CUP: Penske Finally Nabs A Title; Attendance Issues Remain is reviewing the biggest stories of the NASCAR year. Today: No. 7 — Speedways react to attendance challenges, and No. 8 — Roger Penske finally appears in championship territory.

When it comes to international sports magnates and shakers and movers at the highest levels of auto racing, Roger Penske has a seat at the table.

He has been there, done that. He has guided teams to a dizzying assortment of major race victories and championships. He has employed some of the best drivers in the business — in both NASCAR and open wheel. When he speaks, people listen.

But, despite a NASCAR history that stretches back to 1972 and the days of drivers Mark Donohue and Dave Marcis, Penske entered the 2010 season with no NASCAR championships.

That’s relatively amazing when Penske’s resume is considered: 22 national racing championships and 15 Indianapolis 500 victories.

The drought finally came to an end this season, and a youngster named Brad Keselowski did the honors. Keselowski ran away with the championship in the Nationwide Series, allowing Penske, already recognized by several halls of fame, to step into the NASCAR champions circle for the first time.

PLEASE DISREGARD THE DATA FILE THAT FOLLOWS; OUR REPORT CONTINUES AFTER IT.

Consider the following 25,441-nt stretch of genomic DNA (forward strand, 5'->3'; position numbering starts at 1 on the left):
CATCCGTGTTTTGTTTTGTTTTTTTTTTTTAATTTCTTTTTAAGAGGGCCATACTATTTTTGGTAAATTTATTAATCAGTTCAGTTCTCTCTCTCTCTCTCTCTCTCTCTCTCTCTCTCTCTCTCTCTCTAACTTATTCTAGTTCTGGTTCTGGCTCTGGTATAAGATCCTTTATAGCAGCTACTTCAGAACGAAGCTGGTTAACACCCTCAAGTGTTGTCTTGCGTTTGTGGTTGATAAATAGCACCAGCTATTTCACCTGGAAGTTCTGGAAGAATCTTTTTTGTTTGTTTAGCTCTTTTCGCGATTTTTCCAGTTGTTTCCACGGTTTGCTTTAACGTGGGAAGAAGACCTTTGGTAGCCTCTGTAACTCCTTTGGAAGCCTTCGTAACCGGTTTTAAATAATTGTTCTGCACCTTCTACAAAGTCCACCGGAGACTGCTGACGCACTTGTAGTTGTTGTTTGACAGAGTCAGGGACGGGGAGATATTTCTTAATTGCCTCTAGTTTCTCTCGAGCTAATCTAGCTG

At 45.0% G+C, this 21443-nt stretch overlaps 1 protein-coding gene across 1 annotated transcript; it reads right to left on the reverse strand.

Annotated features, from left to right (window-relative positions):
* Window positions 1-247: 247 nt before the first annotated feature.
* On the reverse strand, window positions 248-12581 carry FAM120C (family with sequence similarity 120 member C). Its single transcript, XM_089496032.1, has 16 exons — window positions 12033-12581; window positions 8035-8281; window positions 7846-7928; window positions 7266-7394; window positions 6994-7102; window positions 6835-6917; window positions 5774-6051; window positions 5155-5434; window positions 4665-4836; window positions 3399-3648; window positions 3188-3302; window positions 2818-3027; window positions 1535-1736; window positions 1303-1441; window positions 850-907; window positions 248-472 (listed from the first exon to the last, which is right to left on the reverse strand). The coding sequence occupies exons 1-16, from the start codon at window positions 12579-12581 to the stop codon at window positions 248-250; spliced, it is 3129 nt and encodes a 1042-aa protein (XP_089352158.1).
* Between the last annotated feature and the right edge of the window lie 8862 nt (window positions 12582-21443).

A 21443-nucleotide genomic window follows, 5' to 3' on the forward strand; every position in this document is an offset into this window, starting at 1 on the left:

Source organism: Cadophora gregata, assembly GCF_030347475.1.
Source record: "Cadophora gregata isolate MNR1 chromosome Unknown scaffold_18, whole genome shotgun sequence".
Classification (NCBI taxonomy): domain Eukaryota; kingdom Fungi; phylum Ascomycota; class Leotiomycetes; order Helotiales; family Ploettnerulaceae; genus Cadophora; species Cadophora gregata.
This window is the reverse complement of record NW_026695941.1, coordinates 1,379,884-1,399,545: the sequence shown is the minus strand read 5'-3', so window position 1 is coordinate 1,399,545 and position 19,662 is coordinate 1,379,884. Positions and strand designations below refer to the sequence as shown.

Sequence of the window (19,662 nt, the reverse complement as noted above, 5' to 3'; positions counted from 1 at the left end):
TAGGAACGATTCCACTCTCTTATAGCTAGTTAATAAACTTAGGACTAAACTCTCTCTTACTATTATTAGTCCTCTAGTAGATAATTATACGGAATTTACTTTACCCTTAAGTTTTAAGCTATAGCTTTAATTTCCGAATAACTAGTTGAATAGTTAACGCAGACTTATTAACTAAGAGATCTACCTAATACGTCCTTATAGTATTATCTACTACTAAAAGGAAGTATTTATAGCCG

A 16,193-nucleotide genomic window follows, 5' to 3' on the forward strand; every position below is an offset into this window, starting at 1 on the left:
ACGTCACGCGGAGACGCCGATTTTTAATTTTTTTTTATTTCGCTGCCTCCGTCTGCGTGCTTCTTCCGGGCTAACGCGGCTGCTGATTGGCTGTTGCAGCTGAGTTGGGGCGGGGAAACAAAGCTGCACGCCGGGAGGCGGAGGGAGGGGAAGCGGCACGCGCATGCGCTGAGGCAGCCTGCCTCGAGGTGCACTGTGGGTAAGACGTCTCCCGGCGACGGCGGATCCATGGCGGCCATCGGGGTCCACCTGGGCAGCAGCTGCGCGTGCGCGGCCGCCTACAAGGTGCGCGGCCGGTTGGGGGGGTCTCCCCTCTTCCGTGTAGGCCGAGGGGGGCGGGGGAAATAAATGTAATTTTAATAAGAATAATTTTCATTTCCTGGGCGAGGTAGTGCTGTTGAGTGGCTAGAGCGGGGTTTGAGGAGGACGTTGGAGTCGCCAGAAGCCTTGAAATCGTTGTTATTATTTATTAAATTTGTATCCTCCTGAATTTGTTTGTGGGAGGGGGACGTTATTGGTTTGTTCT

Meanwhile, as Keselowski, Jimmie Johnson and Todd Bodine raced to NASCAR championships, fewer people were showing up to watch them.

The 2010 season continued to challenge most speedways along the NASCAR trail as the economy, although gradually improving, impacted ticket sales.

Tracks called on innovative forms of promotion, driver involvement and cut-rate ticket pricing to attract fans to their turnstiles.

In some cases, the results were promising. In others, grandstands were far from full and crowd numbers were down from previous seasons. Even such fan favorites as Bristol Motor Speedway and Daytona International Speedway had ticket sales issues.

NASCAR attempted to spice its competition by massaging its rules to promote more aggressive racing, and the changes were largely successful. Still, it was a task during the season to recharge attendance at most venues.

Mike Hembree is NASCAR Editor for and has been covering motorsports for 28 years. He has written several books on NASCAR, including "NASCAR: The Definitive History of America's Sport" and "Then Tony Said To Junior: The Best NASCAR Stories Ever Told". He is a six-time winner of the National Motorsports Press Association Writer of the Year Award.